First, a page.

Food as culture: an alternative hospitality environment that connects guests to local community and culture through cuisine

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Adderley, Khai
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Globalization and cultural commodification have become a pressing matter in the Bahamas due to mass tourism. At the same time, the country has seen an increase in the number of travellers who value memorable experiences that promote a fundamental understanding of the local heritage and encourage genuine interactions within the community. The opportunity to learn about various practices and traditions is valued most by the 21st-century traveller. By developing an alternative hospitality environment, this practicum aims to identify an environment that supports repairing the standardized image of cultural heritage on display. Benefiting both the visitor and local community, theories of authenticity, regionalism, and interaction ritual will respond to place, identity, and cultural preservation issues. This practicum explores how the introduction of a smaller scale community-based hospitality setting can (a) reveal the authentic customs and procedures of the Bahamian people, resulting in an atmosphere that will connect guests to both the past and the present; (b) recognize the importance of the island nation’s vernacular structures as a way of promoting culture and allowing guests to experience life in these interior settings, and (c) generate an atmosphere that naturally stimulates conversation and socialization among locals and tourists; a connection that is vital but most often overlooked in tourism destinations.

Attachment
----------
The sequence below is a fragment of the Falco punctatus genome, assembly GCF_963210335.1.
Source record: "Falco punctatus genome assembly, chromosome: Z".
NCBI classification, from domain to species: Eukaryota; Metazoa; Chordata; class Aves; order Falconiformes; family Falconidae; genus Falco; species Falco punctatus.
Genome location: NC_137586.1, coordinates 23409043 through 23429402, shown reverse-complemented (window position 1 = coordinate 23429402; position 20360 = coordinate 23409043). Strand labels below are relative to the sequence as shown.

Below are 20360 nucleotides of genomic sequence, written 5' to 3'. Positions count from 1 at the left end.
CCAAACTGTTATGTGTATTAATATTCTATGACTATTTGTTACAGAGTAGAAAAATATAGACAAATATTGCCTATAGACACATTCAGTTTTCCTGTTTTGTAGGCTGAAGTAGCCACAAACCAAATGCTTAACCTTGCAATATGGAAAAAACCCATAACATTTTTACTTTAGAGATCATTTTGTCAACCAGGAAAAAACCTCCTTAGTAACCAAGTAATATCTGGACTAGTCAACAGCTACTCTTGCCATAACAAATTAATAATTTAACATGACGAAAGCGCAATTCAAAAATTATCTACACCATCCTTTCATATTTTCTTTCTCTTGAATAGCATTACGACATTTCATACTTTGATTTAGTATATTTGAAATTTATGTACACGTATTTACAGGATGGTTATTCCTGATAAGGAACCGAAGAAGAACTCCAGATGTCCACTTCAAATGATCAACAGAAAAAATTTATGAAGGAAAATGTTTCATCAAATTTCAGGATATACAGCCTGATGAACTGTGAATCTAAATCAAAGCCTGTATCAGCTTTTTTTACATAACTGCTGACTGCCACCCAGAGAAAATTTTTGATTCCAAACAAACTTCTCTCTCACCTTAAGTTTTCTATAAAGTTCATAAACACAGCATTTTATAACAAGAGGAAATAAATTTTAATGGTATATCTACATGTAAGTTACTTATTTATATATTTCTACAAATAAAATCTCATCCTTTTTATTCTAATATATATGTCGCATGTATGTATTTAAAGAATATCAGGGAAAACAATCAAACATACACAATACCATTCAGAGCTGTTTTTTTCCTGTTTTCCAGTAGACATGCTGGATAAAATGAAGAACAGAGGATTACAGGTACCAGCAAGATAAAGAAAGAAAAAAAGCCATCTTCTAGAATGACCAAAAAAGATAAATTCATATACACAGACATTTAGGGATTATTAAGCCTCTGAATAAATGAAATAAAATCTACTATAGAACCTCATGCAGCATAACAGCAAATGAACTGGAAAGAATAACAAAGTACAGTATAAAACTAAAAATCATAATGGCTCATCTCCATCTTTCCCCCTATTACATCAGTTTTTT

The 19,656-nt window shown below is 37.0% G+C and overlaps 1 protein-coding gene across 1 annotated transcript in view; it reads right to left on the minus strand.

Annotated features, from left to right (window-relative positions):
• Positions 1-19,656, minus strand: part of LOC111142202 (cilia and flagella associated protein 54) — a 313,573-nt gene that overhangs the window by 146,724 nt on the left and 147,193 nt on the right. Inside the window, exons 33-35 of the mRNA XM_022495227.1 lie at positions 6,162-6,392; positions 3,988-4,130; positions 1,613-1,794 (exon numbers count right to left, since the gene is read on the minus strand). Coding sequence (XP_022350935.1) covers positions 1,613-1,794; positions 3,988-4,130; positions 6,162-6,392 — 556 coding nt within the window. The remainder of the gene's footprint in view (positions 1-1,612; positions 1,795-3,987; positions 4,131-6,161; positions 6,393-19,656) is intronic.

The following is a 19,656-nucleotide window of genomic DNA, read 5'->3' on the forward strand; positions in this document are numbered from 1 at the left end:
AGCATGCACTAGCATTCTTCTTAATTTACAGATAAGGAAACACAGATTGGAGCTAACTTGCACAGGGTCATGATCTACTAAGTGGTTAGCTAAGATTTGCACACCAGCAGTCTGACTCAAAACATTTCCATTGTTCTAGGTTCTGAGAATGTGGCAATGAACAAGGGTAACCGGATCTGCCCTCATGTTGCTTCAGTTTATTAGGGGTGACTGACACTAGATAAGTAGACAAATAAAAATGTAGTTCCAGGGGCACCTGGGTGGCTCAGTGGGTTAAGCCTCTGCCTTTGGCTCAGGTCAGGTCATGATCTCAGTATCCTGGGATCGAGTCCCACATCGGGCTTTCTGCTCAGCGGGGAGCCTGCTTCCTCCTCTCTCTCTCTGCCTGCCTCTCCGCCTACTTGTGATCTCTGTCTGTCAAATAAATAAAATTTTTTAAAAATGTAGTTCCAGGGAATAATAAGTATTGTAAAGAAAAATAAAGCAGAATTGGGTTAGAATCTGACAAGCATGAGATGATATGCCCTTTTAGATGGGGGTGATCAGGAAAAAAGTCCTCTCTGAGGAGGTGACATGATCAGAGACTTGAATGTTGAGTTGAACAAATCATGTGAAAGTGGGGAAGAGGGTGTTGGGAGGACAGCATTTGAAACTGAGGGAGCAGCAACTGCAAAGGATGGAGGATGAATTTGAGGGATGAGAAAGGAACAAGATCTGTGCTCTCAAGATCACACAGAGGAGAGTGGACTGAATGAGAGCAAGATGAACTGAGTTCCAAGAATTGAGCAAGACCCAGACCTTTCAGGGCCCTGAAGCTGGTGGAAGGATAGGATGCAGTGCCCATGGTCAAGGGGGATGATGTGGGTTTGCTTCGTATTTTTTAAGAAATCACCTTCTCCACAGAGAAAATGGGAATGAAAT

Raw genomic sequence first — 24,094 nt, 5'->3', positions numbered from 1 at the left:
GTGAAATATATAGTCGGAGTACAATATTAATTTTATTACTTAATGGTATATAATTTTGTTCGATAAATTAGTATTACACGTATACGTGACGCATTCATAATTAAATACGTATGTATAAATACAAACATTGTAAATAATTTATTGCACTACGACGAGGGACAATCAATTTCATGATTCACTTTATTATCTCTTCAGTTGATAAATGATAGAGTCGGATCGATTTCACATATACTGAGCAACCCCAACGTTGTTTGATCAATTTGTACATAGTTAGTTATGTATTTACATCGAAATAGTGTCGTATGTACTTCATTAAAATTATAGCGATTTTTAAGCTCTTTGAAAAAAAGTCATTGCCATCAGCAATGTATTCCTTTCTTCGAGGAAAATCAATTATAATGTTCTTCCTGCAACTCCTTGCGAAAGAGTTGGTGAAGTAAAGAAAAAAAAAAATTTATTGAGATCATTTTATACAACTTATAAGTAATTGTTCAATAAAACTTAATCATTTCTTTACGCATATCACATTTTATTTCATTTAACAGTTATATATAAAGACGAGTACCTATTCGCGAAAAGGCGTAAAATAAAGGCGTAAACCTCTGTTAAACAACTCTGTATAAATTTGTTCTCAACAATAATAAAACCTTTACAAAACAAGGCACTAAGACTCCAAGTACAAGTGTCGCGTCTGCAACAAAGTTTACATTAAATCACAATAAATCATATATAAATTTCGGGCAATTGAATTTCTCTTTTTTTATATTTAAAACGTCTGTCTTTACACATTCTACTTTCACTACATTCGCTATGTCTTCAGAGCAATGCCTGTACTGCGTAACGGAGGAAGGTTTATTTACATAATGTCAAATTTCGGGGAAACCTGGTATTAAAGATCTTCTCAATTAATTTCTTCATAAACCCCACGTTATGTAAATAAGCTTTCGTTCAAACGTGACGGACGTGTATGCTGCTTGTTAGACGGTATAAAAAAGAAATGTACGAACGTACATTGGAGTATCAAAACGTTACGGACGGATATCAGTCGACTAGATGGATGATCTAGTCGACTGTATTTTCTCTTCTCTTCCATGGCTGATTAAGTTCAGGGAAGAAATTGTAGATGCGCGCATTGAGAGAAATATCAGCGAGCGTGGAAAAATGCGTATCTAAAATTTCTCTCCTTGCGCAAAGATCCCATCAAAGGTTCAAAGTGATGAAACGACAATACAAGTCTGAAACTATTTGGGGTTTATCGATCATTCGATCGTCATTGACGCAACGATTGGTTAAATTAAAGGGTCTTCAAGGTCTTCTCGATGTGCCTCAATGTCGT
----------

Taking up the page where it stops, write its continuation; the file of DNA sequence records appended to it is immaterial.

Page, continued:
Tourism, Regatta, Hospitality